Monday, February 16, 2009

Review: Jennifer Larmore

Feb. 16, University of Richmond

Maureen Forrester, the great Canadian mezzo-soprano, likes to say that a mezzo’s operatic opportunities are limited largely to portraying "mothers, maids, witches and bitches." Except for that last category, "lovers" don’t seem to fit into the career trajectory.

Jennifer Larmore, one of today’s reigning mezzos, pushed back against Forrester’s quip in a recital titled "The Art of Love." Accompanied by pianist Antoine Palloc, Larmore revisited three of the best-known operatic roles for her voice register: Carmen and Cinderella from the operas of Bizet and Rossini, and Cherubino, the chronically love-struck adolescent boy from Mozart’s "The Marriage of Figaro." She also sang Ravel’s song cycle "Shéhérazade," Haydn’s concert aria "Berenice che fai" and a set of four songs by the Cuban Joaquín Nin, the Spaniard Ferran Jaumandreau Obradors and the Argentinian Carlos Guastavino.

This program required substantial range in musical style, vocal timbre and characterization, not to mention range up and down the scale. Larmore was in command of most of it; her pitch was occasionally wayward in the most florid or fiery material. The heft and brilliance of her voice, and her palette of tone colors, were sounds to behold.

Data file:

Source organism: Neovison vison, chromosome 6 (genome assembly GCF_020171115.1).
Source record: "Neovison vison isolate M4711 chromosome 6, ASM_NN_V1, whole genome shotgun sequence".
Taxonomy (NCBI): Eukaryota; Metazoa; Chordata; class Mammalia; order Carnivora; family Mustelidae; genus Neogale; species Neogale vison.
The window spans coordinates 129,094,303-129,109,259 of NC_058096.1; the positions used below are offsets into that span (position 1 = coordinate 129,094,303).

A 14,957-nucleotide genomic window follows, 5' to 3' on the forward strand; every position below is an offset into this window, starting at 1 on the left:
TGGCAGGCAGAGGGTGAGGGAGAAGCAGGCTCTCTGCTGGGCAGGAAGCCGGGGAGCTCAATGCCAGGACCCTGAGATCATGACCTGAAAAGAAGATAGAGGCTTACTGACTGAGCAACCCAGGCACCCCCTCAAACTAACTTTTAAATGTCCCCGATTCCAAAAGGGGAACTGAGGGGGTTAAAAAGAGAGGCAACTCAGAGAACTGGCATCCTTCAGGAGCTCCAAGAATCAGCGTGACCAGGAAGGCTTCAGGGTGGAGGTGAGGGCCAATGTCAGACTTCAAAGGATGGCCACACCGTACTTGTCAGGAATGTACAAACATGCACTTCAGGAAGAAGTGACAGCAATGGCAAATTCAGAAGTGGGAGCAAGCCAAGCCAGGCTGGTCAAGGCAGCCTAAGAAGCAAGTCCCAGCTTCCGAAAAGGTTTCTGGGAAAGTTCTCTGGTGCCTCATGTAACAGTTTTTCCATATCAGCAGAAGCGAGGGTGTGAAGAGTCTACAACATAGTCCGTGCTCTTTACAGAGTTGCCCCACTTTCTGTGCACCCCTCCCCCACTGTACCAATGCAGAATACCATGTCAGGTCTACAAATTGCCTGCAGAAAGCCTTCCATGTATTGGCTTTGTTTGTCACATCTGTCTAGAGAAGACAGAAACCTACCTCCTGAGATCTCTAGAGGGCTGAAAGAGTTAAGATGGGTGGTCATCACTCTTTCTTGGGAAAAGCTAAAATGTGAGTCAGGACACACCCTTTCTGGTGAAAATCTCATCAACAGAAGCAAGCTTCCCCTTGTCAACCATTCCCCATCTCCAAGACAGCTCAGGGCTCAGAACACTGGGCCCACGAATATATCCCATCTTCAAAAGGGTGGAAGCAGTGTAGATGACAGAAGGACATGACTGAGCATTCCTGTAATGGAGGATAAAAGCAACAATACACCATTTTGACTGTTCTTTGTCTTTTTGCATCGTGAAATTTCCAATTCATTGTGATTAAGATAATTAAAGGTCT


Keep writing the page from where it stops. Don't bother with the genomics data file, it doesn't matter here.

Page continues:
Ravel’s three songs on poems of Tristan Klingsor, a tonally luscious and dreamily erotic fantasy for both the singer and pianist, were the recital’s artistic summit. Larmore and Palloc rendered Ravel’s colors, sound effects and subtle dynamics vividly; the pianist summoned as much technique as he might in one of Ravel's finger-busters for solo piano. The singer’s treatment of the French language was a seduction scene in itself.

The earthier French of "Carmen" isn’t as seductive as the tunes Bizet wrote for his gypsy heroine. Larmore garnished her vocalizations with body language and bits of vampish shtick.

Her performances of the Italian opera arias were fueled mostly by nervy vocal brilliance and emotional intensity, more convincingly in the Haydn and Rossini than in Mozart’s numbers for Cherubino. Comparable intensity propelled the set of Spanish songs.

Larmore will give a free master class from 10 a.m.-12:30 p.m. Feb. 17 in Camp Concert of the University of Richmond’s Modlin Arts Center. Details: (804) 289-8980;